• 1 tsp sugar or maple syrup
  • Salt & Pepper to taste

4. Pasta Sauce

In French cooking, there is a concept called the “mother sauces,” of which there are five. There are many variations on these 5 sauces that can fit any dish needed. For pasta, I’ll talk about two of these mother sauces: béchamel and tomato sauce. Making pasta sauce at home can be so much tastier than buying it in a jar.

For the béchamel sauce, you should start by heating a pan to medium heat and melting some butter. When the butter is melted, mix in an equal amount of flour and continue whisking until it’s thickened and doesn’t smell “floury” any longer. This technique is called making a roux, which is the basis of any cream sauce. Following that, add in your milk of choice and whisk for several minutes until the sauce thickens to a desirable consistency, then season with salt and other flavours to your liking! If you fancy a cheese sauce, take the finished béchamel sauce off the heat, and add in some shredded cheese of your choice until just melted through and velvety smooth.

For the tomato sauce, there are many ways to go about it! When I’m in a pinch, a jar of strained tomatoes or a can of crushed tomatoes works best. When I have a little more time, I use fresh tomatoes. In either case, I like to sauté some garlic and onion or shallot in a pan with some olive oil, then add my tomatoes and simmer until reduced to a saucy consistency. When using fresh tomatoes, I like to cook them up in the pan for a while, then mash them down a bit with a fork or potato masher. The key to levelling up a tomato sauce is to toss through some starchy pasta water from the water you used to cook your noodle of choice in! Also known as “liquid gold” by some, pasta water is the one ingredient that will improve the texture and consistency of your tomato sauce by an incredible amount.

For a bonus type of sauce: mix béchamel and tomato sauce together for a delicious rosé sauce. Whichever you choose, have fun with it! Experiment with lots of ingredients, pasta shapes, and flavours!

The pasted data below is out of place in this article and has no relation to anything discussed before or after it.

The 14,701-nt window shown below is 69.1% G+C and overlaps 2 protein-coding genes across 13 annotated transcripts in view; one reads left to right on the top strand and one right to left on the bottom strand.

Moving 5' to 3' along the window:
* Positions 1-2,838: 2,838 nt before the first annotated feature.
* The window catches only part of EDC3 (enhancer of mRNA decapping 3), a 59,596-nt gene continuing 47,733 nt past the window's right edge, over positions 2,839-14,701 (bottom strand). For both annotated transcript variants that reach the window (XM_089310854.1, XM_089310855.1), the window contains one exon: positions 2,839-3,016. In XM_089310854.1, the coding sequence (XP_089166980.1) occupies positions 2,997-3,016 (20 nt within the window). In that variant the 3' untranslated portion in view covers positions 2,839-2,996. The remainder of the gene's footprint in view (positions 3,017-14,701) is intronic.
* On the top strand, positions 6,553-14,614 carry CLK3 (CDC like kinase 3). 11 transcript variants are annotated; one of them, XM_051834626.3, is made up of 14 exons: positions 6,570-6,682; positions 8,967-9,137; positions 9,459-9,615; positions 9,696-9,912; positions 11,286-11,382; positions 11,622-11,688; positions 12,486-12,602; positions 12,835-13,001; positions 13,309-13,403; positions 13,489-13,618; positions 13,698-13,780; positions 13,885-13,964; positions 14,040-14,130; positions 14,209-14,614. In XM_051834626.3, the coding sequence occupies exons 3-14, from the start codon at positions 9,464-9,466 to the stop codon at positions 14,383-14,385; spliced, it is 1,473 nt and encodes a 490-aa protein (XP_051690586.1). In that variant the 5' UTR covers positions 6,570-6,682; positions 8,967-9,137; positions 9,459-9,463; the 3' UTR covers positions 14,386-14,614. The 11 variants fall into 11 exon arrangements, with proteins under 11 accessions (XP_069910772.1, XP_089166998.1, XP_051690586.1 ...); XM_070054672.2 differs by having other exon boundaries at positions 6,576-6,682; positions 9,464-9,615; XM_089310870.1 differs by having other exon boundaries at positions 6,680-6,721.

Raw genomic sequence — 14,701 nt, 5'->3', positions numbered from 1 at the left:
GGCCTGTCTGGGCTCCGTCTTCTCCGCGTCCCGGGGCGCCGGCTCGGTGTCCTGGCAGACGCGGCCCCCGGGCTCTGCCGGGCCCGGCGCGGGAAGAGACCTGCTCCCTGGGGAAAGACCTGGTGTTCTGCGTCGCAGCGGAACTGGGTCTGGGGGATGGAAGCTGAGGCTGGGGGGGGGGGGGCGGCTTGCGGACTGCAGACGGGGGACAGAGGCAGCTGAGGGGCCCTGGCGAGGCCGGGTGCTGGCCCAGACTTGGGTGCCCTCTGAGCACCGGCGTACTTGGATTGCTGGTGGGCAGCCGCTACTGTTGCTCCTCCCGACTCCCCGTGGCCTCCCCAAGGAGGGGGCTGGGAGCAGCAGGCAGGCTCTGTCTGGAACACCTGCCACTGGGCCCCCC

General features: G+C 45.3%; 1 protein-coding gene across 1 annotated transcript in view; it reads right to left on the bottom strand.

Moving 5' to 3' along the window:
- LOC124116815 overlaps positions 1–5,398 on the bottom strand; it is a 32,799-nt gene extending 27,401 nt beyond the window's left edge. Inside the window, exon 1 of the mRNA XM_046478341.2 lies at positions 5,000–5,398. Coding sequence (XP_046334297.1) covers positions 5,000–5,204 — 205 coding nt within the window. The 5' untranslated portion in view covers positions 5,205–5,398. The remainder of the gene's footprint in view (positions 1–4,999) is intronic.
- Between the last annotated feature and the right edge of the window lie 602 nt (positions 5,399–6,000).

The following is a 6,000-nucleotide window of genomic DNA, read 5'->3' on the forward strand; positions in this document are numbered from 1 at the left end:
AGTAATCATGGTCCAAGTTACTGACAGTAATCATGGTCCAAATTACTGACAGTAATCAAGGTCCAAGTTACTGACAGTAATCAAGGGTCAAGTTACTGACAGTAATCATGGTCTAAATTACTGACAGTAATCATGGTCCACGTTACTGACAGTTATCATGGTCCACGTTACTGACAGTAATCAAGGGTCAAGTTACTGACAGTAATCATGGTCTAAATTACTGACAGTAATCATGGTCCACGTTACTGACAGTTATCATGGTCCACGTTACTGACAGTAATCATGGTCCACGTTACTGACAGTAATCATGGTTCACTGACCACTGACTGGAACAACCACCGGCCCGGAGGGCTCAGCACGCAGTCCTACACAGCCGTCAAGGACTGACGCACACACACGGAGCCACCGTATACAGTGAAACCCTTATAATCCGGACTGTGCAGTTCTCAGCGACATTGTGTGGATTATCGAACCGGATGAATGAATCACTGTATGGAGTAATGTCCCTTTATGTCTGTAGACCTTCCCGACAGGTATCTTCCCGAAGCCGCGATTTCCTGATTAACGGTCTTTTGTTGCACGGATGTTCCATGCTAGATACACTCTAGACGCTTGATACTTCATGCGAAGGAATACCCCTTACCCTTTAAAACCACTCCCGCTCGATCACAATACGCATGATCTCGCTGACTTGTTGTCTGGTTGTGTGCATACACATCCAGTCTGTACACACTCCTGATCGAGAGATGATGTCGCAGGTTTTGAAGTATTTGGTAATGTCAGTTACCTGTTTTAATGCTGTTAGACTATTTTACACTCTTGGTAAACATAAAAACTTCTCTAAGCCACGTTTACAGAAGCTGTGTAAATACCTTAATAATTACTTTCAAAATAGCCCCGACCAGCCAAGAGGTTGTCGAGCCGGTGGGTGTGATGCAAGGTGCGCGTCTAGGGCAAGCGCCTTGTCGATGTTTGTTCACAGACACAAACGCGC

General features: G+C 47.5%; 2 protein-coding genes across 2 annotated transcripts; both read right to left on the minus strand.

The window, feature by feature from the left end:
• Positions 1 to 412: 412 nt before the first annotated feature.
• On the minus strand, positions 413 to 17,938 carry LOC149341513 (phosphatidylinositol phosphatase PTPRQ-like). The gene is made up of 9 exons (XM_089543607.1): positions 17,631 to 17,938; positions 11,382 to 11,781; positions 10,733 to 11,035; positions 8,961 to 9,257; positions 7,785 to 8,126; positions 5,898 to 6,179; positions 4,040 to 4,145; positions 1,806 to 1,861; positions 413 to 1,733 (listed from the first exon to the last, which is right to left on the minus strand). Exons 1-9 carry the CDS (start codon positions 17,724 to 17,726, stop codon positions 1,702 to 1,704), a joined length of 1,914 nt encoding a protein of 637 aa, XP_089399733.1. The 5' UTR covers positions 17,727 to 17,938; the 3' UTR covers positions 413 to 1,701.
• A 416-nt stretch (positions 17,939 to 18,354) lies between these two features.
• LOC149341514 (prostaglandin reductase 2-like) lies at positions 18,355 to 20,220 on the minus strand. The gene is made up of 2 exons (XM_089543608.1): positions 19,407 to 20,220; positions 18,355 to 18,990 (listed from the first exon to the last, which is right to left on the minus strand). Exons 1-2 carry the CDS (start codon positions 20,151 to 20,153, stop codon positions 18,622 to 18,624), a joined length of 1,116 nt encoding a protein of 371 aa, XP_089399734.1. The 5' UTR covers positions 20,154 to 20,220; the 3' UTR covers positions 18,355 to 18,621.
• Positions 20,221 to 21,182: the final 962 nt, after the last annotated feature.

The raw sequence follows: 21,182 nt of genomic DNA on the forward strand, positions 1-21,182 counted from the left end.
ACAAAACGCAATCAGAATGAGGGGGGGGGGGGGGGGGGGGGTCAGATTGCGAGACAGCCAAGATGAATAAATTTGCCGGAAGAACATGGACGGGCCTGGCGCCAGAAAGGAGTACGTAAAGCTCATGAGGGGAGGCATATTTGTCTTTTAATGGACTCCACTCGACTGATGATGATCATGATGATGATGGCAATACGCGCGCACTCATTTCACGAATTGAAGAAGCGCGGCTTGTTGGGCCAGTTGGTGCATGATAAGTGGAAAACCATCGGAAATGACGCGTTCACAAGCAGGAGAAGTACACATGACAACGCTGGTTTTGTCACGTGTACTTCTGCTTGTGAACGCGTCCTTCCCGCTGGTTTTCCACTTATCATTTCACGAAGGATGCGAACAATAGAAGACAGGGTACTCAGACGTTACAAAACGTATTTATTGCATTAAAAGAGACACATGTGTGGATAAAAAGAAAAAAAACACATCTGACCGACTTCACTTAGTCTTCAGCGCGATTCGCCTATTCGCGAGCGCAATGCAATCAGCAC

5. Jam

It seems like everyone’s grandmother makes jam, but no one actually does it themselves. I’ll let you in on what might be a surprising secret: it’s dead simple to make jam at home! Really, you can make jam out of whatever fruit you want (I usually choose what’s on sale). Prime example: the jar of jam currently sitting in my fridge was made from a $1 bag of cranberries I found at the store right after Thanksgiving! To make jam at home, all you need is fruit, sugar, water, and a little bit of time. Your jam really just needs to cook down until the pieces of fruit are soft, and it has reduced enough to be as thick as you prefer your jam to be. Many people also like to add some lemon juice to balance the sweetness of their jams. The fruits that work best for jam-making are apples, cranberries, citrus, peaches, and blueberries as they have lots of pectin, though any fruit will work.

I hope that you’ll try some of these, and gain some empowerment in the kitchen and confidence in your cooking as a result! Oh, and feel free to use my golden rule when it comes to cooking: you can do whatever the H-E-double hockey sticks you want (even when following a recipe)!

Hailing from Northwestern Ontario, Jessica is an avid baker and traveller and has a passion for learning and experiencing new things. She is currently studying Life Sciences with a minor in Aging Studies and hopes to become a dentist in the future.